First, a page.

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Issue Home November 26, 2002 Site Home

Hallstead Receives Gifts
Possible Hazard In Oakland Township
Great Bend Considers Crematory
Court House Report
Gibson Barracks Report
Blue Ridge "In very good shape"
Judge Jails Many In County Court
Brooklyn Balances The Budget
COG Committees Meet
Good Audits At Elk Lake
Forest City Taxes May Increase

Hallstead Boro council received a generous gift at their November 18 meeting; a check in the amount of $1,000 was presented to the boro on behalf of the Timmy Fancher Memorial Race. Tom Hamlin, co-director of the race, told council that many people in the area had known Timmy Fancher, and had run with him frequently. The race, held in July, had been very successful and would undoubtedly be even more successful next year. The contribution is to be used for the boro’s parks and recreation, for whatever uses council should decide. Accompanying Mr. Hamlin were Jack Hart, Mary Fancher (Timmy’s mother), Tammy Brant (Timmy’s fiancé); also present was Richard Franks, a member of the Great Bend Boro Council; Great Bend was also presented with a check in the amount of $1,000, to be used for parks and recreation. Mr. Hamlin concluded by saying that, hopefully, this presentation would be a yearly event. Council president Joe Franks expressed council’s appreciation, and said that it would be appropriate to put up a plaque to keep Tim’s memory alive. "I’m sure I speak for all of us," he said. "If you need any help or support, we’re here."

Pictured (l-r) are Mary Fancher, presenting a check to Richard Franks, and Joe Franks, accepting a check from Tammy Brant.

Getting back to the usual business, council member John Giangrieco reported that he had received complaints about burning in the boro. The person(s) who had approached him asked that an ordinance be enacted to prohibit burning. "We already have one," he said, "but there’s no one to enforce it.

"It always comes back to enforcement; it always comes back to police; we can’t afford police," Mr. Franks said. The ensuing discussion included several options, such as the constable being used to enforce ordinances, or hiring a CEO. A CEO, Mr. Giangrieco said, could also look into other problems, such as buildings that do not meet codes. Mr. Franks agreed to get more information so that a solution could be found.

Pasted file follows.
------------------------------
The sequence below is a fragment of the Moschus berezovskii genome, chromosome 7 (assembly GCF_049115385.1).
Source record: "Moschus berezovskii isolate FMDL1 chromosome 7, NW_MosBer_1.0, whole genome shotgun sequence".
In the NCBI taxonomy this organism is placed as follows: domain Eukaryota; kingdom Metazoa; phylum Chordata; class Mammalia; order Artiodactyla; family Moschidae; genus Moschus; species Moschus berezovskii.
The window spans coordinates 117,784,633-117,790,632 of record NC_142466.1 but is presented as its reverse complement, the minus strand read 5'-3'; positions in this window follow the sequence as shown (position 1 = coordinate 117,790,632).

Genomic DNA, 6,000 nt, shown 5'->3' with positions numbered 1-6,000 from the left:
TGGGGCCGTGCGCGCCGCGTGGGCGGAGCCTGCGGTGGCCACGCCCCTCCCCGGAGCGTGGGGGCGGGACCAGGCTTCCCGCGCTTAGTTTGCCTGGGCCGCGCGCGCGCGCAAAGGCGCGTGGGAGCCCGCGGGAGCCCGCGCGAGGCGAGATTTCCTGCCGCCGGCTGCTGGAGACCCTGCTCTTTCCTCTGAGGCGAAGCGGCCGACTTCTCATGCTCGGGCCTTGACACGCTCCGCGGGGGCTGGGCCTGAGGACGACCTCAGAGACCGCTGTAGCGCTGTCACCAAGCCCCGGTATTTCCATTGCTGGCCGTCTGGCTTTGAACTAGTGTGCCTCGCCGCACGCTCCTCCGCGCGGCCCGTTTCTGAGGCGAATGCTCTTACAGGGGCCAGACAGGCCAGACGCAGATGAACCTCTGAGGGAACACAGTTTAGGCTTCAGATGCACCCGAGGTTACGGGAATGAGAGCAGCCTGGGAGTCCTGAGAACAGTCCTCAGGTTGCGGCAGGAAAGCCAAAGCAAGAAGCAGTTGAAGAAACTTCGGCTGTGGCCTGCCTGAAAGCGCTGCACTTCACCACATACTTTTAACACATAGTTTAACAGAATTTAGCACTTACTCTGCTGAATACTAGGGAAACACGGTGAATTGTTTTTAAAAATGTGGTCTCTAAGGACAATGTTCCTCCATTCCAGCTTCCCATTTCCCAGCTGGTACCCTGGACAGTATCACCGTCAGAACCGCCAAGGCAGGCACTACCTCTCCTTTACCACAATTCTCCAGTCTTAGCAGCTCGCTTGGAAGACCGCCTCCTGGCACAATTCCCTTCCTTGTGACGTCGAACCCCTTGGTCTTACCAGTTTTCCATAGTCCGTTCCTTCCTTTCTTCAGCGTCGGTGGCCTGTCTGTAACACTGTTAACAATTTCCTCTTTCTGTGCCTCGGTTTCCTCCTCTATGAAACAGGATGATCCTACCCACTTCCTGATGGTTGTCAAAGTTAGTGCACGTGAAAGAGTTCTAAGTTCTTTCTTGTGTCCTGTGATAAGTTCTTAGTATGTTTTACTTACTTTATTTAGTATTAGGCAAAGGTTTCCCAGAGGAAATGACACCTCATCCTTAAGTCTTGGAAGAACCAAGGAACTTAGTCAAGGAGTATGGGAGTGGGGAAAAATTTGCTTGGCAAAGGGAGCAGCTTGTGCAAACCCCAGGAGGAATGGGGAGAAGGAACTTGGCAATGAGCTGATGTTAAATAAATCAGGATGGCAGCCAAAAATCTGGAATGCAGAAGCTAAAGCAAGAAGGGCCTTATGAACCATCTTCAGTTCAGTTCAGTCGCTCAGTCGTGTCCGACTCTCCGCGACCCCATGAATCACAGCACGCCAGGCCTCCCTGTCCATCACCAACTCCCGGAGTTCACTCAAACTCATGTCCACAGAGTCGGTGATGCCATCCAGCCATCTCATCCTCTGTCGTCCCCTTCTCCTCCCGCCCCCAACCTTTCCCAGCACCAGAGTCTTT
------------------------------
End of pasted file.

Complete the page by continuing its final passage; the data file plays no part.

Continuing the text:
Other complaints included cars parked on the road; Mayor Canfield will check it out.

Mrs. Elinor Fitzgerald, widow of the late Mayor John Fitzgerald, presented council with a photo of him, and a duplicate of the plaque that had been presented to her after his death. "He was mayor for twenty years, minus one month," she said, it would be appropriate to hang both in the boro building. "He’d be honored." And, she said that Mr. Fitzgerald’s uncle, also named John Fitzgerald, had been burgess for twenty years; she is going to see if she can also get a photo of him, to be displayed in the building. "It’s not every day two family members have twenty years service to the community."

A motion carried to advertise the budget, which will be adopted at the December 16 meeting.

Council discussed a letter received from the Hallstead–Great Bend Library, requesting permission to put up two library designation signs on Route 11 at the end of Franklin St. The library has already contacted business owners at the intended sites, and has received their approval. Also needed is approval from the boro and the state before the signs can be put up. A motion carried to send a letter of consent to the library.

The bridge beautification committee was discussed; council member Michele Giangrieco reported that she and Mayor Canfield had gone to the last meeting, but no one else showed up. If the meeting had been canceled, council had not been notified. Council member Martin Brown will contact the committee for information.

Ms. Giangrieco has been obtaining information to purchase new Christmas decorations for the boro; maintenance supervisor Dick Bigelow said that the old ones can be fixed, to be used for one more year. Council will be purchasing new decorations for next year, most likely in January or February, to ensure that they are ready in time for the Christmas season. Funds from a recent sale of stock shares have been applied to an existing Christmas fund. In the meantime, Ms. Giangrieco will do more research to see what is available.